Mallinckrodt, Inc. (Tyco Healthcare/Covidien) v. Masimo Corp
Represented Masimo in a five-and-a-half-week jury trial involving multiple patents directed to complex digital signal processing algorithms used in medical devices. The patents covered electrical hardware and computer software features. Obtained a jury verdict of over $134 million for damages. After trial and appeal, Masimo settled the case and received $330 million and additional future royalties, the largest recorded settlement in an IP case filed in Orange County, California.
Advanced Thermal Sciences Corp. v. Applied Materials, Inc.
Achieved a sweeping bench trial victory for Advanced Thermal, a BE Aerospace subsidiary. The court found that Applied Materials breached a joint development agreement by filing 10 patent applications on temperature control systems for semiconductor fabrication equipment, and that Advanced Thermal was the sole inventor and owner of other patents. The court also awarded Advanced Thermal its entire attorneys’ fees request.
Toshiba Corp. v. Wistron Corp.
Represented Toshiba in an ITC investigation and a parallel district court action involving patents on computer hardware and software features. Litigated the ITC investigation through discovery, with depositions taking place in Japan, Taiwan, Korea and the U.S. Just before trial and after defeating each summary judgment motion brought by Wistron, the case settled with Wistron paying for a license under Toshiba’s patents. Wistron also brought counterclaims on power management patents. We successfully obtained a dismissal of these claims for lack of standing.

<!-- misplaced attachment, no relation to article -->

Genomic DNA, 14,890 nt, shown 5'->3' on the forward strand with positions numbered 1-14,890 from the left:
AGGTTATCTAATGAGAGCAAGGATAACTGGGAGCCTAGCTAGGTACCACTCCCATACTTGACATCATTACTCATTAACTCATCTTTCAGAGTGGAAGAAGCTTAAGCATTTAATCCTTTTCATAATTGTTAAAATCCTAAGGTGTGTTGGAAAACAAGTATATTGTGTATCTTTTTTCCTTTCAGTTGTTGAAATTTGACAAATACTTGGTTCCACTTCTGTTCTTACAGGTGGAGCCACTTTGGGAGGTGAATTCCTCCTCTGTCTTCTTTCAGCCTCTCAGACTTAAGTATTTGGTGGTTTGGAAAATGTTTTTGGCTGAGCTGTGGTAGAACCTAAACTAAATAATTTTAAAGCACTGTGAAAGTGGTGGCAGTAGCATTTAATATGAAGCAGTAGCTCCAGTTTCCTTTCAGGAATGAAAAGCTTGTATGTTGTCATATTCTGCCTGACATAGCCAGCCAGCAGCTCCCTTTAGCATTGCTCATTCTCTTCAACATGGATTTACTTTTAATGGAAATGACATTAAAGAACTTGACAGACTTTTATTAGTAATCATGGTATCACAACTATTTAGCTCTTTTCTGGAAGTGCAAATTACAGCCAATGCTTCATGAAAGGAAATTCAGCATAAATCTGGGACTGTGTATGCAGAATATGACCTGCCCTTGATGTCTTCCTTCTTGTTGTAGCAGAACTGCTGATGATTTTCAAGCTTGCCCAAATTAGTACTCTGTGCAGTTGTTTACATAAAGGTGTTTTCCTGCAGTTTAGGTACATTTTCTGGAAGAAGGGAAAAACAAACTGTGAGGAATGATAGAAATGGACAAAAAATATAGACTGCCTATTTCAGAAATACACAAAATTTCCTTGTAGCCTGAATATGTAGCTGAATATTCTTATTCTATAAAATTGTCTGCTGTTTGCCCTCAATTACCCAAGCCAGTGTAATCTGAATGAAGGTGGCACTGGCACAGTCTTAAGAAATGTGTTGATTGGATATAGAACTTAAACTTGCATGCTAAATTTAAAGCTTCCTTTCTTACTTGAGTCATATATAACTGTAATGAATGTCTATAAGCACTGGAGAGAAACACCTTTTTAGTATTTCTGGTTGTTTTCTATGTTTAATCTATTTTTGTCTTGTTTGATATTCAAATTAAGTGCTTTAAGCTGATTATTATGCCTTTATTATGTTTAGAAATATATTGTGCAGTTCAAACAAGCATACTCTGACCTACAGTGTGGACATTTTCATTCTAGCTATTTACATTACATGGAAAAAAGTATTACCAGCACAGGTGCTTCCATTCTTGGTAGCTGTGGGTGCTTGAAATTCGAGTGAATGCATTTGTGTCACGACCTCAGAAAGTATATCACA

mophie Inc. v. Dharmesh Shah et al.
Obtained a jury verdict and a final judgment including a permanent injunction and damages of $4.5 million against Serve Global d/b/a SourceVista.com and Dharmesh Shah. At trial, mophie asserted copyright, trade dress and trademark infringement arising from the sale of counterfeit battery cases. The jury awarded damages for copyright infringement of mophie's packaging and user manual and infringement of mophie's juice pack plus® trademark. The jury also found mophie's juice pack® and juice pack pro® trademarks and trade dress in its packaging were infringed, while additionally finding for mophie on its claim of unfair competition. Moreover, the jury found that the defendants’ trademark infringement was willful.
Kreative Power, LLC v. Monoprice, Inc.
Defended Monoprice, an online retailer of consumer electronics and subsidiary of Blucora, against claims of infringing a utility patent, a design patent and a copyright relating to a pyramid-shaped power outlet/surge protector. Obtained summary judgments of invalidity and no infringement within six months of the claim being filed, with no need for depositions or claim construction.
Typhoon Touch Technologies, Inc. v. Toshiba Corp., Dell Inc., et al.
Typhoon filed suit against our client Toshiba and other leading laptop and cell phone manufacturers, alleging that their touchscreen devices infringed two patents. After we obtained a district court judgment of no infringement, the Federal Circuit affirmed. Because the patents-in-suit had been asserted against essentially any device with a touchscreen, the decision was significant because it removed a major obstacle in the market.